There are many privileges, in my opinion, about living in Southern California (along with, of course, many disadvantages), and one of them is getting to see the movies that don’t come out in most other places. Now, I normally don’t get too excited about going to the movies, but, a documentary? On music? About Minor Threat, Black Flag and Bad Brains? Sign me right the fuck up.
Punk inspired/derived movies are usually an incredible bummer. Take, for example, Punk: Attitude, which came out a few years ago. Complete and utter shit. Horrible. A thrown together, woefully incomplete, highlight reel that might as well have been made by MTV. And it wasn’t, which could have also been the biggest bummer.* 1991: The Year Punk Broke contained some of my favorite bands in the world, ever, but it was suuuuuuuper boring. And barely “punk” related. The Decline of Western Civilization is mildly entertaining because everyone in it is so absolutely fucked up. It looks, however, like it was made by the Channel 4 news in their spare time, and there’s no real information in it. Decline 2: The Metal Years was way better, but I digress. SLC Punk, though, is really good for some reason.
Needless to say, I approached American Hardcore with much trepidation. My reasoning was, “Even if I just get to see a bunch of Black Flag and Minor Threat clips I’ve already seen on the big screen, that’ll still be cool.” The book it’s based on, American Hardcore: A Tribal History is a rad book. Kinda confusing, but really fascinating to me. Since I am a gentleman and a scholar, and have read pages upon pages of essays about punk, I didn’t really intend to learn anything new.
I don’t know about you, but when I’m sitting in the movie theater and the screen goes dark, and fucking Banned In DC starts playing, I nearly loose my shit. In a good way. So we’re off to a good start.
It’s a similar phenomenon to watching Lord Of The Rings: you know and love the story, and you’re suprised that the film pulls off all this stuff that’s supposed to be just a part of your imagination. So maybe it’s not LOTR, but I didn’t think there was any way “they” could’ve gotten right all this stuff that has been such a big part of me for so many years. I really didn’t think the movie could come close to what I know it should be.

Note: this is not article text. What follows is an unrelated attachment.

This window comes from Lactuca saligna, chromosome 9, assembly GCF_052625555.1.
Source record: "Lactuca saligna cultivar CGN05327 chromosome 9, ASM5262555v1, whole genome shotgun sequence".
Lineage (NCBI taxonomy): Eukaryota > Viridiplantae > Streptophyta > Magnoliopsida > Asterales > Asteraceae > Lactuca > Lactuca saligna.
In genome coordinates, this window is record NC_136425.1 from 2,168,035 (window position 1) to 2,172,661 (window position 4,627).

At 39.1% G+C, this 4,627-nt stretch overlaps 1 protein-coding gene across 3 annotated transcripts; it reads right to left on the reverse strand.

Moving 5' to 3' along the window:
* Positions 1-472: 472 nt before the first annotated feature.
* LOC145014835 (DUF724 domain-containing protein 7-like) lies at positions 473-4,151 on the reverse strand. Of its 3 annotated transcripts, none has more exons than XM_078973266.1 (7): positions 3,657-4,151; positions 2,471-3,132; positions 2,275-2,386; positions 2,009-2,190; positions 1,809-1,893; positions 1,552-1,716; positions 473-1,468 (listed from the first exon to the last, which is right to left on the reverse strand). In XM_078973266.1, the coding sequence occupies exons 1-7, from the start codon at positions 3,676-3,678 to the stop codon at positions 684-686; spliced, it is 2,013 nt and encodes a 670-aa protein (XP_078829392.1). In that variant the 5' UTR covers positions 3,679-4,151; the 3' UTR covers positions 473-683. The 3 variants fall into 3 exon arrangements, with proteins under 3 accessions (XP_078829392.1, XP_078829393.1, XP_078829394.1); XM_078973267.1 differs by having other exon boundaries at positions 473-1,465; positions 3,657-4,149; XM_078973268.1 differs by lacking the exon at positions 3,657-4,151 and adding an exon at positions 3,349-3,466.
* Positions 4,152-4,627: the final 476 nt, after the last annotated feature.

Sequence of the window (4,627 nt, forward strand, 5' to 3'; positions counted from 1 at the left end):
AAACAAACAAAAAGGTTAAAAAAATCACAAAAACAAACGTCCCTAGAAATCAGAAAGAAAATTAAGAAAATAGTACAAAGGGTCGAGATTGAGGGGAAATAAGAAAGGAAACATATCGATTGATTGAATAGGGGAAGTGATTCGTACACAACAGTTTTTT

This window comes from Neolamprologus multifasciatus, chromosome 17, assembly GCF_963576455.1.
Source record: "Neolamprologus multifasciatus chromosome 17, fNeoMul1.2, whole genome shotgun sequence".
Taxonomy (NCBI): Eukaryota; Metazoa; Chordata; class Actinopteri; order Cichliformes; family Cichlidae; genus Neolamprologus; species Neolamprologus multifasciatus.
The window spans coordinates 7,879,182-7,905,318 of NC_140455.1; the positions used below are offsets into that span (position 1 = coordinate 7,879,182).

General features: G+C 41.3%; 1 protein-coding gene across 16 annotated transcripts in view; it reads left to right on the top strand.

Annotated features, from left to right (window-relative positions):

But I’m pleasantly surprised. It was (pretty much) all there. It reminded me of Dogtown and Z-Boys, stylistically. Ian, Henry, Greg Ginn, HR… they talked to the right dudes. I wondered where Adam Yauch, Glenn E. Friedman and Chuck Dukowski were, however, but other than that (and maybe Ray Cappo… but more on that later), everyone was there. Unfortunately, some douchebags were there that probably shouldn’t have been (Dicky Barrett- I’m looking at you), but whatever. They even had a piece on the Adolescents (Steve Soto’s lost a ton of weight. Gastric Bypass?)! TSOL! My friend Kimm was on there!
And it wasn’t just a bunch of reused old footage. I have seen, I think, every bit of filmed evidence of Minor Threat, so AHC gets a pass on that one. But seeing Rollins knock the fuck out of a heckler on the big screen was remarkable. There was rad Bad Brains footy too. What else? Pretty much every band that mattered, and some that really didn’t, but it’s always good to err on the side of too much info as opposed to too little. But there was nowhere near enough Misfits, for god’s sake.
As Ian Mackaye (ma-kiye, thanks Jerm) said, Minor Threat was a good band, talent wise. Most of the bands are incredibly tight. Bad Brains were robots created to play incredibly fast and tight. Black Flag: practice, 8AM, Christmas morning. Enough said. Listen to a “modern” punk record: that shit is tres horrible.
Dawn brought up that she thought they should have gone into what hardcore punk evolved into- namely present day hardcore. Which is a good point. It was fine without it, but it could have been interesting to hear what Ray of Today or CIV had to say. Maybe.
And of course, there was a punker in the theater mouthing off the whole time. Fuckin gutter punks.
But yeah- it was good. Could have been a lot worse.
*[It was made by Don Letts, who was allegedly big in the late 70’s British punk scene. You’d assume he’d know better. Actually, I wouldn’t assume. I know better than to trust the preachers of the 70’s punk gospel.]